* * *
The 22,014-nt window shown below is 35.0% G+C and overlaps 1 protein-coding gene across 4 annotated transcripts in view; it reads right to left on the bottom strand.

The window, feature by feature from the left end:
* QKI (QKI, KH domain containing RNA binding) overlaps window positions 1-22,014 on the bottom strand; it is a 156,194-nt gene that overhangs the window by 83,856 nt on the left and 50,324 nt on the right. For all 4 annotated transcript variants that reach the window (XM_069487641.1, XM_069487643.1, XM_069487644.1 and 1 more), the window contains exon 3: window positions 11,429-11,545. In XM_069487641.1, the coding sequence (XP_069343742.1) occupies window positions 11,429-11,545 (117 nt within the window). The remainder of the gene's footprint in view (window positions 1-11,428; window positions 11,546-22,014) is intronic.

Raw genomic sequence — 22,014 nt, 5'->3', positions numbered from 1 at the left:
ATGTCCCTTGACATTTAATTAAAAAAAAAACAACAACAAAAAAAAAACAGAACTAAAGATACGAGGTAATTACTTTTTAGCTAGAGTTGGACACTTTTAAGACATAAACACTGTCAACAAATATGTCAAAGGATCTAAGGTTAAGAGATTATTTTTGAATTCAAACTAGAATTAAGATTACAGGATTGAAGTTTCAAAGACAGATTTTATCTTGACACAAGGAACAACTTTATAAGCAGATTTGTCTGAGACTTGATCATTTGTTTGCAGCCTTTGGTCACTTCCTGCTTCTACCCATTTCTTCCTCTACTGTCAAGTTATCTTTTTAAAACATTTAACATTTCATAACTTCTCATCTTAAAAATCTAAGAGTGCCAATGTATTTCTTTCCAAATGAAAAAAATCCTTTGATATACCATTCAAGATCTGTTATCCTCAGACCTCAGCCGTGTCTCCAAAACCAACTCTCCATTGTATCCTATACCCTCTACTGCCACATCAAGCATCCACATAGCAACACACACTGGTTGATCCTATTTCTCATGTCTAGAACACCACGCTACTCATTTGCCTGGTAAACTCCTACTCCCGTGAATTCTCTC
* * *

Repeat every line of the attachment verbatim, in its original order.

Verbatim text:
The 22,014-nt window shown below is 35.0% G+C and overlaps 1 protein-coding gene across 4 annotated transcripts in view; it reads right to left on the bottom strand.

The window, feature by feature from the left end:
* QKI (QKI, KH domain containing RNA binding) overlaps window positions 1-22,014 on the bottom strand; it is a 156,194-nt gene that overhangs the window by 83,856 nt on the left and 50,324 nt on the right. For all 4 annotated transcript variants that reach the window (XM_069487641.1, XM_069487643.1, XM_069487644.1 and 1 more), the window contains exon 3: window positions 11,429-11,545. In XM_069487641.1, the coding sequence (XP_069343742.1) occupies window positions 11,429-11,545 (117 nt within the window). The remainder of the gene's footprint in view (window positions 1-11,428; window positions 11,546-22,014) is intronic.

Raw genomic sequence — 22,014 nt, 5'->3', positions numbered from 1 at the left:
ATGTCCCTTGACATTTAATTAAAAAAAAAACAACAACAAAAAAAAAACAGAACTAAAGATACGAGGTAATTACTTTTTAGCTAGAGTTGGACACTTTTAAGACATAAACACTGTCAACAAATATGTCAAAGGATCTAAGGTTAAGAGATTATTTTTGAATTCAAACTAGAATTAAGATTACAGGATTGAAGTTTCAAAGACAGATTTTATCTTGACACAAGGAACAACTTTATAAGCAGATTTGTCTGAGACTTGATCATTTGTTTGCAGCCTTTGGTCACTTCCTGCTTCTACCCATTTCTTCCTCTACTGTCAAGTTATCTTTTTAAAACATTTAACATTTCATAACTTCTCATCTTAAAAATCTAAGAGTGCCAATGTATTTCTTTCCAAATGAAAAAAATCCTTTGATATACCATTCAAGATCTGTTATCCTCAGACCTCAGCCGTGTCTCCAAAACCAACTCTCCATTGTATCCTATACCCTCTACTGCCACATCAAGCATCCACATAGCAACACACACTGGTTGATCCTATTTCTCATGTCTAGAACACCACGCTACTCATTTGCCTGGTAAACTCCTACTCCCGTGAATTCTCTC